Annie Duke was on track for a promising career in psycholinguistics, when she abruptly abandoned the academic life for the high-stakes world of poker. That was two decades ago, and since then she has won a slew of honors, including the prestigious World Series of Poker “bracelet”—plus lots of cash. She is known among other poker players as the Duchess of Poker.
In a recent Radiolab interview, Duke talked about how she weighs risk and certainty and doubt in deciding to hold or fold. It’s largely math, but not the straightforward odds of drawing to an inside straight. She computes odds and acceptable losses over long periods of time. Surprisingly, she said, she gets very little help from other players’ “tells”—the inadvertent facial expressions that give away emotions and intentions. Pros are very good at “disappearing” into the well-known “poker face.”
We all know the expression “poker face” because the face is where we expect to find meaningful information. But what if poker players are looking in the wrong place? New research out of Stanford University now suggests that poker players’ arm movements may betray the strength of the hands they are holding, even when their faces remain expressionless. What’s more, it appears that even non-players can detect these motion “tells” in professional card players.
Michael Slepian, a graduate student in Nalini Ambady’s psychological science lab, has been studying the way observers perceive poker players’ non-verbal signals, specifically arm motions, as cues to their intentions—and the value of their poker hands. In a simple experiment, he extracted 20 very brief video clips—less than two seconds each—of players in the 2009 World Series of Poker. He recruited non-expert volunteers to view the clips, but only some saw whole-body shots, while others saw faces only, and still others arms only. Based on what they saw, the volunteers judged the quality of the hands that the players were holding.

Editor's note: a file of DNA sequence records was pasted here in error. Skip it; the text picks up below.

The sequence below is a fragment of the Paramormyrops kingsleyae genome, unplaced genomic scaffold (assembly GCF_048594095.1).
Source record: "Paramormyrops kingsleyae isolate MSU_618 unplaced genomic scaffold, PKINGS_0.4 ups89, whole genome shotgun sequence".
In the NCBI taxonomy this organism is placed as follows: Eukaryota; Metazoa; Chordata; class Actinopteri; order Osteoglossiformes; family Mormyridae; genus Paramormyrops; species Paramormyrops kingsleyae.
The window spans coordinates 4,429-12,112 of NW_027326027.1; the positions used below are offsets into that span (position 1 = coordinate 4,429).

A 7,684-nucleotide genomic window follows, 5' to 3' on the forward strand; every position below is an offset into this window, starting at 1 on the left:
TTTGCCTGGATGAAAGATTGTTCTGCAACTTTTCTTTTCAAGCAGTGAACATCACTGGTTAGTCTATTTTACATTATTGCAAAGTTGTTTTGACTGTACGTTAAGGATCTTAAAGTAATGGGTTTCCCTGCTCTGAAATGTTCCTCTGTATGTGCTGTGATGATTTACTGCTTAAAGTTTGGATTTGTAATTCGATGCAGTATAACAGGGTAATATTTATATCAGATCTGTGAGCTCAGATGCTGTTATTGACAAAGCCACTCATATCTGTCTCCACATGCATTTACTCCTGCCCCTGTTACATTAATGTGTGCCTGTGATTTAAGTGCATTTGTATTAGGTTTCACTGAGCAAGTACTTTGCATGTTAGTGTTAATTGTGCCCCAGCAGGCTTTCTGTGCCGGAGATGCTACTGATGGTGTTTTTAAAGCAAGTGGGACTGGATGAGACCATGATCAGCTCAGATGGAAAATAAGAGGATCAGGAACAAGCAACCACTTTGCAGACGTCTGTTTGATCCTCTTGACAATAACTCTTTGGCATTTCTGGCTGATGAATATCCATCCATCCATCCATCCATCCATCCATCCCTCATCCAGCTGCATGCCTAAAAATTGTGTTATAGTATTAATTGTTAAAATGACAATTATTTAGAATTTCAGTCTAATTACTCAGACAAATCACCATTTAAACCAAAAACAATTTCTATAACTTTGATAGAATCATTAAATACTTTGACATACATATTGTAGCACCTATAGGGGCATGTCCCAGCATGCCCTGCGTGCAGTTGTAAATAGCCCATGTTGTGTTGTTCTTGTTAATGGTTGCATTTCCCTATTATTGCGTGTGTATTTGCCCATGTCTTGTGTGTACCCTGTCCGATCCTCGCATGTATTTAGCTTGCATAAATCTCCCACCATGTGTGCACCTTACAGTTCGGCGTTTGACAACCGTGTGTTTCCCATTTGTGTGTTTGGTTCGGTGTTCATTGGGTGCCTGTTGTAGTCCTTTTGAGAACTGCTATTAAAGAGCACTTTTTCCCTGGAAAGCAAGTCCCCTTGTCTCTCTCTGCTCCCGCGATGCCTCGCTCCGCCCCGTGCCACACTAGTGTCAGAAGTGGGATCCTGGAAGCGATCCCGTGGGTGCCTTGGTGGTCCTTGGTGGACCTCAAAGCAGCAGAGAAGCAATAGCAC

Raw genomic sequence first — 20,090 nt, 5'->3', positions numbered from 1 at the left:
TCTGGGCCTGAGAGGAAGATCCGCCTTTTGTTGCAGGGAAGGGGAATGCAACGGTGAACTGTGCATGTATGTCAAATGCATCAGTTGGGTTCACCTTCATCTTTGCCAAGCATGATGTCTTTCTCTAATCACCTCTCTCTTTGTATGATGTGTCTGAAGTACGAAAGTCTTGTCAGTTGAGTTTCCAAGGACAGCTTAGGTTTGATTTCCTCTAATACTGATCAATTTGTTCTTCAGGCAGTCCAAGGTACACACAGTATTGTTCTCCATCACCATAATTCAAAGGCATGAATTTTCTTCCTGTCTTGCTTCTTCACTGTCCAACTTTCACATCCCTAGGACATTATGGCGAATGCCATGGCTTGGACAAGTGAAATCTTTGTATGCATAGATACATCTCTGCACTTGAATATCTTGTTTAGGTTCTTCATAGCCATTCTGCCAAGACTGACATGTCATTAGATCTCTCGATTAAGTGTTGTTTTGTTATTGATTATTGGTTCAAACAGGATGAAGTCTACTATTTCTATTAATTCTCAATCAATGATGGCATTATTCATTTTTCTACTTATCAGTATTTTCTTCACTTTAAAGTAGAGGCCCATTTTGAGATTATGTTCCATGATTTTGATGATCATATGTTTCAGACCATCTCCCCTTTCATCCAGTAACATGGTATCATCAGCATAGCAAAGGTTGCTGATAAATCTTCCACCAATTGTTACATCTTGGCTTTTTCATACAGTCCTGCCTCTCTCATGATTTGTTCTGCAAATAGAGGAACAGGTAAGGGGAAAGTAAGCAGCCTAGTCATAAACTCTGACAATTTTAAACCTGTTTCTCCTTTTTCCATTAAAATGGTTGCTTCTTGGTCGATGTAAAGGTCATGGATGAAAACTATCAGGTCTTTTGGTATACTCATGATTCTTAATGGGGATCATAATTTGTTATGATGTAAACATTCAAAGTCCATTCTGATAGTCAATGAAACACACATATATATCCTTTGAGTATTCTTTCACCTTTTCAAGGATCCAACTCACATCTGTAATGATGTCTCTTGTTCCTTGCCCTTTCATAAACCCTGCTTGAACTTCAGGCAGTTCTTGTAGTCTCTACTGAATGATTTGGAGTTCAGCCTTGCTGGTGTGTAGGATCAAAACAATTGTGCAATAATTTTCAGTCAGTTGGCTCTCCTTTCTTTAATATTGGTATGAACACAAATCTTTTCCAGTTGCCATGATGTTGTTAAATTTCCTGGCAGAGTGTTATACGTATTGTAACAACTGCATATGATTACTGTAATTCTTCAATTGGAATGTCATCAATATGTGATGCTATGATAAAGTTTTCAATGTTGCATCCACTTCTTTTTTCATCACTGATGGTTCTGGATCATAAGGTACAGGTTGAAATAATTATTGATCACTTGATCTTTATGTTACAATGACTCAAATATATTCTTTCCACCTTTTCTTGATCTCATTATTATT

The findings were clear-cut. Judgments based on facial expression were worse than chance. That is, the poker players succeeded not only in hiding their thoughts about their chances, but in deceiving onlookers. By contrast, those who saw arm movements accurately judged the quality of the players’ hands. The movements were unintentional “tells” about players’ hidden thoughts and intentions.
Players who are holding strong hands—a full house rather than a low pair—should be more confident, and it’s possible that this confidence is expressed through the arms. But what about the arms, specifically, is revealing? Slepian knew of previous work showing that anxiety disrupts the smoothness of body movement, so he figured that confidence—lack of anxiety—might be embodied in smooth motion. In a second experiment, he had volunteers judge players’ confidence and then, independently, judge the smoothness of the players’ arm motions. He figured that if confidence is indeed embodied in smooth movement, then smooth arms movements might be the “tell.”
And that’s just what he found. As described in a forthcoming article in the journal Psychological Science, both judgments—player confidence and smooth arm movement—were strong indicators of the quality of players’ cards. So it seems quite likely that players who are holding winning hands reveal their confidence when they push their chips to place a bet. Remember that these players were the best in the game, competing in the high-stakes World Series of Poker—so they were motivated to hide every thought and emotion. Yet based on observing minimal information during less than two seconds of play, average people were able to decode the hands at the table—and call the bluffs.
Wray Herbert’s blogs—We’re Only Human” and “Full Frontal Psychology”—appear regularly in The Huffington Post and elsewhere.